Leakages in the public distribution system (PDS) are well known. By one estimate, 40% of foodgrains distributed in the system never reach those whom they are meant for. It is not surprising that there is little confidence in PDS as a vehicle for the ambitious National Food Security law. On Wednesday, two senior Union ministers, Pranab Mukherjee and Sharad Pawar, voiced concern on the matter. What is of concern, however, is that a visible solution to the problem is encountering resistance within the government.
In his speech at the conference on PDS on Wednesday, Mukherjee highlighted the importance of leveraging Aadhaar “for unique identification, with authentication of entitled beneficiaries for proper targeting of benefits”. He said modernization of the targeted PDS is the foremost priority of the government of India.
His colleague Sharad Pawar was blunt and said: “I will be failing in my duty if I do not emphasize the fact that the Food Security Act will never succeed in achieving its goal in letter and spirit, if we try to push the same through the existing PDS apparatus.”
Their voices should be heeded. What is disconcerting is the resistance against modernizing what is a complex and unwieldy system. Under PDS, 49.9 million fair price shops cater to millions of Indians across 35 states and Union territories. Operating under a system that is politically and administratively diverse, it is not surprising that the scale of leakages is so large. In some states such as Chhattisgarh and Tamil Nadu the system works relatively better. In many others, it is close to non-existent. One solution, as suggested by Mukherjee, would be to use Aadhaar to identify citizens eligible for these services. A road map of sorts already exists in the form of various reports on the subject. The Interim Report of the Task Force on Direct Transfer of Subsidies on Kerosene, LPG and Fertilizers was submitted last year. A report with a wider remit, Report of the Technology Advisory Group for Unique Projects, too is in the hands of the government. Both present leads on tackling this problem.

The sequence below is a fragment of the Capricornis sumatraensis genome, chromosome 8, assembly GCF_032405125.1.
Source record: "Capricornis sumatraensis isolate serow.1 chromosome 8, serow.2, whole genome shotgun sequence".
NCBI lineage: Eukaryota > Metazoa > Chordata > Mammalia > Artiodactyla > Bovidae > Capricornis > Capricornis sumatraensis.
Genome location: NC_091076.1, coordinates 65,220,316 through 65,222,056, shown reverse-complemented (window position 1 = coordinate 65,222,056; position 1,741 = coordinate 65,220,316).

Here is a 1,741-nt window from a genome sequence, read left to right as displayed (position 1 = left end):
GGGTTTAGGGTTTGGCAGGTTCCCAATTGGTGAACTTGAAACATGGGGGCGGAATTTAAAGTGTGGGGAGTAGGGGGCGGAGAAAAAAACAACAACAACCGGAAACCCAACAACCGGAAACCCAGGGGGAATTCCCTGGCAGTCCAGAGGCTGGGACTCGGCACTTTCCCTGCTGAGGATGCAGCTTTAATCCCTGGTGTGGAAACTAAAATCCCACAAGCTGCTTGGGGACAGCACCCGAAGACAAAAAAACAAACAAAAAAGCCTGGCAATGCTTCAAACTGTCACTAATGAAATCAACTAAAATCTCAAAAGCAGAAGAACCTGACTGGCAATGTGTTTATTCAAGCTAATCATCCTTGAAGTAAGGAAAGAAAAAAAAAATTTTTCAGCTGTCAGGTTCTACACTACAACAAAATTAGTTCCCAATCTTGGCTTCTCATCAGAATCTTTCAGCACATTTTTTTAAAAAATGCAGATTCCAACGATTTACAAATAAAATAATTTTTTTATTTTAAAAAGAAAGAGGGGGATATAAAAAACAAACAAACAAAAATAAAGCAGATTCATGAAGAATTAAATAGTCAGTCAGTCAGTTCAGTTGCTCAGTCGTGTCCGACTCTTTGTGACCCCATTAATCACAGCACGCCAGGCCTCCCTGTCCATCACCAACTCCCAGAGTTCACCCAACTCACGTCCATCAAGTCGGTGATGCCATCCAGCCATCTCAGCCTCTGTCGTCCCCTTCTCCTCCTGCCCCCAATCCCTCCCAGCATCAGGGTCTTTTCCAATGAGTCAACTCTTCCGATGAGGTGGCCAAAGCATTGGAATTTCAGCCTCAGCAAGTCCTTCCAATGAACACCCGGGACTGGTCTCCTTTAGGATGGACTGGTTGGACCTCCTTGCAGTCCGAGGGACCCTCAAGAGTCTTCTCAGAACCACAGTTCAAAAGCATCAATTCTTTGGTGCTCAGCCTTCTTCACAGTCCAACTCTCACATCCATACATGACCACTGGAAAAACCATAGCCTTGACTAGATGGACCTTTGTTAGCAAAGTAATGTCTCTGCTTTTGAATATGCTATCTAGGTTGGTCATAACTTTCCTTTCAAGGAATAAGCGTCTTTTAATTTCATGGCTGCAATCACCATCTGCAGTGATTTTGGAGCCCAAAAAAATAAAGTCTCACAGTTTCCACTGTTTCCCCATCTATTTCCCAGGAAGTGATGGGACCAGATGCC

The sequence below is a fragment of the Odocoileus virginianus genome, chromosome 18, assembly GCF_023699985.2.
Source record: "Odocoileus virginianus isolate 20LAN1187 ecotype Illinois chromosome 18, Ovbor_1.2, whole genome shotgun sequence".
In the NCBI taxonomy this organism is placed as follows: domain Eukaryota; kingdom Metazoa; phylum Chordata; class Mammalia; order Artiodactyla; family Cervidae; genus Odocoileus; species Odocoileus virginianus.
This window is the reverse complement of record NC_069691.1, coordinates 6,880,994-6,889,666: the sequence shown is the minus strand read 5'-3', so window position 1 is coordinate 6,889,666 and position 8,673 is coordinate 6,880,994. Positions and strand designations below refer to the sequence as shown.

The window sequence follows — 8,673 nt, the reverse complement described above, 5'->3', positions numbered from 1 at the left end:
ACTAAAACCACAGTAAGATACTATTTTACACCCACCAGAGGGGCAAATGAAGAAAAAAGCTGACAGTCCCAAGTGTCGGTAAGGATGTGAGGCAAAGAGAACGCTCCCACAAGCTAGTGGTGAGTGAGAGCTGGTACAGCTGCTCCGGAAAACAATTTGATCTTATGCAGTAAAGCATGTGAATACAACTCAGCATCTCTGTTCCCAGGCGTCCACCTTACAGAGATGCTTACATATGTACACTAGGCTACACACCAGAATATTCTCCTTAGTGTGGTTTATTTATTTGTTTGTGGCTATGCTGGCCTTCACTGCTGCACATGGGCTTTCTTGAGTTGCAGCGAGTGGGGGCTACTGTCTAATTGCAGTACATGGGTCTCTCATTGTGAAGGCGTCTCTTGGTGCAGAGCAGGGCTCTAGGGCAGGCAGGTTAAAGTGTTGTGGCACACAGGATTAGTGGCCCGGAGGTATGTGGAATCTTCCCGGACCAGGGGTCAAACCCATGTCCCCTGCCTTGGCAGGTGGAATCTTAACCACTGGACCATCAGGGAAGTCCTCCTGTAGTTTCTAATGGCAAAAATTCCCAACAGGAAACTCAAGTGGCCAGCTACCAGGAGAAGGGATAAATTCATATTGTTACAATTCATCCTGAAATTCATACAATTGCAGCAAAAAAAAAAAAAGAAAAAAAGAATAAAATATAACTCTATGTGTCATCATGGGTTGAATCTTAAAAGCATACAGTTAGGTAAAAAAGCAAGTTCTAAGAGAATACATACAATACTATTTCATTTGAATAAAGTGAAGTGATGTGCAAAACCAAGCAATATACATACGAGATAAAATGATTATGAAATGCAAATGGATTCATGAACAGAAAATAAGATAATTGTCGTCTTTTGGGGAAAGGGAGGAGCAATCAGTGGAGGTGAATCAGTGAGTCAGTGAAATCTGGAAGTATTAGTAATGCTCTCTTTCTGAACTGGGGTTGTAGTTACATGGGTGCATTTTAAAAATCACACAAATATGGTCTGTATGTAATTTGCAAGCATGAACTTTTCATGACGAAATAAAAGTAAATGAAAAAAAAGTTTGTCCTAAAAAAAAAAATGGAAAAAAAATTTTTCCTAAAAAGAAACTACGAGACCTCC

If reports are to be believed, however, the response of the Union food and consumer affairs ministry is lukewarm and borders on rejecting the idea of using UID/Aadhaar as a basis for better targeting. The task force report had recommended creating a national information utility for the computerization of PDS—the public distribution system network. Instead, the ministry wants to create its own network. Yet, until recently it paid scant attention to the issue. It was only after the Supreme Court intervened in the matter, tasking the Union food secretary with reporting on computerization on a monthly basis with progress reports, that matters finally moved at a more acceptable pace.
The bigger problem, ever present in the government, is that of turf fights leading to a loss of vision on bigger goals, one of which is surely the efficient delivery of food to the poor.
Can PDS be fixed? Tell us at firstname.lastname@example.org